History Of Madame Tussaud's
( Originally Published 1920 )
The St. Helena carriage-Napoleon alarms the ladies—Certificates of authenticity.
THIS is the last carriage in which Napoleon is known to have ridden. On his first arrival at St. Helena he took much exercise in the saddle, but during and after the year 1818, until he ceased venturing beyond the precincts of Long-wood, he made constant use of this vehicle.
The following extract from Mr. Norwood Young's very valuable contribution to our Napoleonic literature, Napoleon in Exile at St. Helena, gives us an insight to the manner in which it was used :
After the dictation and the reading, Napoleon, in the afternoon, generally went for a drive, one of the ladies, with Bertrand or Las Cases, being taken in the carriage. The two Archambauds at first used six horses, afterwards reduced to four, which they drove, as postilions, at a great pace. The round of the wood, done at high speed, was soon covered, and the course would then be repeated. Madame de Montholon declared that they went so fast that it was difficult to breathe. At this rate the wood was so often driven round that, in spite of the excitement of dodging the trees, there came a staleness in the sport. In the early days the outing would be varied by a visit to the Bertrands at Hutt's Gate, and all the ladies became much alarmed as the vehicle dashed round the corners, with the terrible precipice on one side. It was indeed dangerous, for there were no barriers, and a little carelessness might have sent the whole party down the abyss. There is now in most places a low earth bank, a railing made of gas-pipes, and a plantation of flax at the edge, which at least conceals the danger.
When the Bertrands had moved from Hutt's Gate the drives never went beyond the Longwood estate, which has a circuit of about four miles.
Who built the carriage and how it came to be trans-ported to St. Helena, we know not. In type it is what was then—and for the matter of that is still—known as a "barouche."
Yellow and green are the prevailing colours in which the body has been enamelled, the former pre-dominating to a considerable extent.
Ponderously built throughout, as indeed were all travelling carriages of this period, the body is swung so that its full weight is cast upon the hind-wheels.
The under-carriage is strong and cumbersome, like that of the Waterloo carriage, standing by its side. Its heavy cee springs are overlaid by strong leather straps upon which the body is comfortably slung. The carriage is lined throughout with heavy green superfine cloth.
So far as its general appearance is concerned, it might well be designated as unexceptional. It has no mark or devices upon it to indicate that it constituted the equipage of a royal household, and the axle-caps have not even the maker's name upon them.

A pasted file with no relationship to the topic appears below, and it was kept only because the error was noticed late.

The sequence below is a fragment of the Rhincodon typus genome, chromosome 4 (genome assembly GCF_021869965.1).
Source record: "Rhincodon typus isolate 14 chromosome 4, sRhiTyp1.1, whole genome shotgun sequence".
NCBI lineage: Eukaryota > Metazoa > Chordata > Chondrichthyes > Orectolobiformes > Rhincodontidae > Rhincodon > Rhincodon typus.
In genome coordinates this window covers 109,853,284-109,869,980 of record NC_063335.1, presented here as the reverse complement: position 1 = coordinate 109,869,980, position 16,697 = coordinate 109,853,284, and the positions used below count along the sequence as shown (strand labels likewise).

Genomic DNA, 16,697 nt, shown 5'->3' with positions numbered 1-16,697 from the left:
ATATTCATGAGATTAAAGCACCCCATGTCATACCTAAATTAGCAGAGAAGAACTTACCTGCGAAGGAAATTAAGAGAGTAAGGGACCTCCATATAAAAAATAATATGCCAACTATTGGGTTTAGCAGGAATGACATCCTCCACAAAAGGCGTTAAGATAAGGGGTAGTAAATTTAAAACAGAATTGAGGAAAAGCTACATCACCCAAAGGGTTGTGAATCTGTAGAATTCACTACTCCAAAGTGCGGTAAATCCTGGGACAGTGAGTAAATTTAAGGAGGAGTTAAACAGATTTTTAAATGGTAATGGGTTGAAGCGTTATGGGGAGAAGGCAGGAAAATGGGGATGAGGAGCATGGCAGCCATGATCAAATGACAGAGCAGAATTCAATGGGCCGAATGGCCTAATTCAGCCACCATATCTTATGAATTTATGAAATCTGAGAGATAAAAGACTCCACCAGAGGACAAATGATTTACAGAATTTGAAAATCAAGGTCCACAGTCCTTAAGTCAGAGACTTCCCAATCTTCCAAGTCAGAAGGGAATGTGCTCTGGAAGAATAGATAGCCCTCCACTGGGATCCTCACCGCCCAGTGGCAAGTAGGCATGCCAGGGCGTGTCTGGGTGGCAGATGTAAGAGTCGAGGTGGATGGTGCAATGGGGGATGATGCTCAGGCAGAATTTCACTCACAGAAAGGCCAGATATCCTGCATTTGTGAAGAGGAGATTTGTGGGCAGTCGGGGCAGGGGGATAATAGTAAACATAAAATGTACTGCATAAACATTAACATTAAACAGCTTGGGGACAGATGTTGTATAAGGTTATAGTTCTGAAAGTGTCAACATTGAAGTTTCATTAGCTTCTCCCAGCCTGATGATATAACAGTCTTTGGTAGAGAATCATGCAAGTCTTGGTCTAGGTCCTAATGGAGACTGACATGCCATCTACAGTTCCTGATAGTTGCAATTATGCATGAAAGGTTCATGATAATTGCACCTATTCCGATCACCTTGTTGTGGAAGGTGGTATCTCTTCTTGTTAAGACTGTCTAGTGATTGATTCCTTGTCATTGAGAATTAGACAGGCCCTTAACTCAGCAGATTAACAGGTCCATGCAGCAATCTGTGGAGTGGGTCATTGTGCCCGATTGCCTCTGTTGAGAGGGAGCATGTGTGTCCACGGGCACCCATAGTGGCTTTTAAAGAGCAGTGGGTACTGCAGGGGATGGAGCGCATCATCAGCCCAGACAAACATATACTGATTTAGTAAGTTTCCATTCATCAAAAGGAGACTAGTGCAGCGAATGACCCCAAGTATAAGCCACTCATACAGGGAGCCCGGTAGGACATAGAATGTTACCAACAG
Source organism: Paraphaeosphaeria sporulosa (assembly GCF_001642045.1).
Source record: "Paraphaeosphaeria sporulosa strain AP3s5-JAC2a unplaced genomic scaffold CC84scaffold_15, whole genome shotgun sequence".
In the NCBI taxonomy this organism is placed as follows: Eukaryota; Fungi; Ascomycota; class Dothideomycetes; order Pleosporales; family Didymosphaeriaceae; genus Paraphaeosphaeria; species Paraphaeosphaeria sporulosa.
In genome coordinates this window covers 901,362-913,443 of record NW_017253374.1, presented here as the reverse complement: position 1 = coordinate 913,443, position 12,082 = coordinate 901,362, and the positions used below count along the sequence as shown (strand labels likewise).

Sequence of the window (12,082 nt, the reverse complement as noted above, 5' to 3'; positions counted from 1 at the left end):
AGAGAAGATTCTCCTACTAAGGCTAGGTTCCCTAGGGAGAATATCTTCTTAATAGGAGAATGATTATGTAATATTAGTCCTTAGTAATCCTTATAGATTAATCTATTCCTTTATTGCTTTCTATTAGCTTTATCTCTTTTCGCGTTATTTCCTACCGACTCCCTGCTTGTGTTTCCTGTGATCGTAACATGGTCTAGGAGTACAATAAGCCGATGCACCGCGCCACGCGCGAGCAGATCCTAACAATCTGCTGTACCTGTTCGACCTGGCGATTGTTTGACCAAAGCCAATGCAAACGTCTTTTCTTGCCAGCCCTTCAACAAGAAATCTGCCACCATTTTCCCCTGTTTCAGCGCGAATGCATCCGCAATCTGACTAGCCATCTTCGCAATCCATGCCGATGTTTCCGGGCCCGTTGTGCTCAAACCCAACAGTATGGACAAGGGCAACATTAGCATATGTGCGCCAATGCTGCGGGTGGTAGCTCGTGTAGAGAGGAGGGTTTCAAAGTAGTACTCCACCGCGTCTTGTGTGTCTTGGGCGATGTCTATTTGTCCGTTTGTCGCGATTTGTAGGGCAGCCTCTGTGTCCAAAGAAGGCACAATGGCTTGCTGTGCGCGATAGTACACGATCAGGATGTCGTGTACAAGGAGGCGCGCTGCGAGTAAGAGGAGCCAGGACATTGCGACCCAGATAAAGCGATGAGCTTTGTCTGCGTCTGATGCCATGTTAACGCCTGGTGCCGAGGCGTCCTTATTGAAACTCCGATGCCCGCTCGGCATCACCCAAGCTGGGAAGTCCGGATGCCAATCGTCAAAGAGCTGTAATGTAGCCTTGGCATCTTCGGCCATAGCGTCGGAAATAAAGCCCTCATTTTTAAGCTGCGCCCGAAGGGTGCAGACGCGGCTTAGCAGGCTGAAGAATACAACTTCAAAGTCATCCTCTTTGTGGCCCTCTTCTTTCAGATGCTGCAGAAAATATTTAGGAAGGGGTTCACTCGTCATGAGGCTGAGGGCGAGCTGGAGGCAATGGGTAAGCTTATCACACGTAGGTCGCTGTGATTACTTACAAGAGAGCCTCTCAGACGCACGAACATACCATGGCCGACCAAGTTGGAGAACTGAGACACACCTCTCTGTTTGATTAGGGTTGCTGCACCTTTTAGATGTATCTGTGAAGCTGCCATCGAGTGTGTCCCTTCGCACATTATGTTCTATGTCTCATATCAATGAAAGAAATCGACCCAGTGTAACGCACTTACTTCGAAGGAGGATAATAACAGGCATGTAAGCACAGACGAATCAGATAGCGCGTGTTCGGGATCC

The following quotations from an old Catalogue published at the time when the conveyance was first installed in our collection of Napoleonic relics remove any doubt as to its authenticity :
237. CARRIAGE used by the Emperor Napoleon, during six years of his exile at St. Helena, and the last he ever entered. Certified by the Counts Montholon and Las Cases. The following is the letter, with description, from Mr. Blofeld, of whom it was purchased :
"In accordance with your request I send you the following brief particulars of the carriage used by the Emperor Napoleon at St. Helena. I purchased it in 1848, at that island, of Major Charles Sampson, an officer who had lived highly respected there for more than fifty years, and who gave me the following certificate :
" `Received from Mr. John Blofeld, for Bonaparte's old carriage, the first used by him on the Island of St. Helena. (Here follows the mount paid.)—(MAJOR) C. SAMPSON.'
"In 185o I went to Paris, where I showed it to General Count Montholon and Count Emanuel de las Cases; those gentlemen immediately recognised it, and both said they had frequently rode in it with the Emperor, and they most kindly gave me the following certificates, which, as you purchased the carriage, I en-close. General Montholon informed me that the Emperor always used it, drawn by four horses, ridden by two postilions, with the head of the carriage down.
("I hereby certify that the carriage shown to me at Paris by Mr. John Blofeld is the actual carriage used by the Emperor Napoleon at the Island of St. Helena.
" `I hereby certify that the carriage shown to me by Mr. John Blofeld, and purchased by him of Major C. Sampson, of St. Helena, is the actual carriage used by the Emperor Napoleon at that island.—EMANUEL
DE LAS CASES.'
"I remain, Dear Sirs,
"JOHN BLOFELD. "Messrs. Joseph and Francis Tussaud,
"London, Jan. 8, 1851."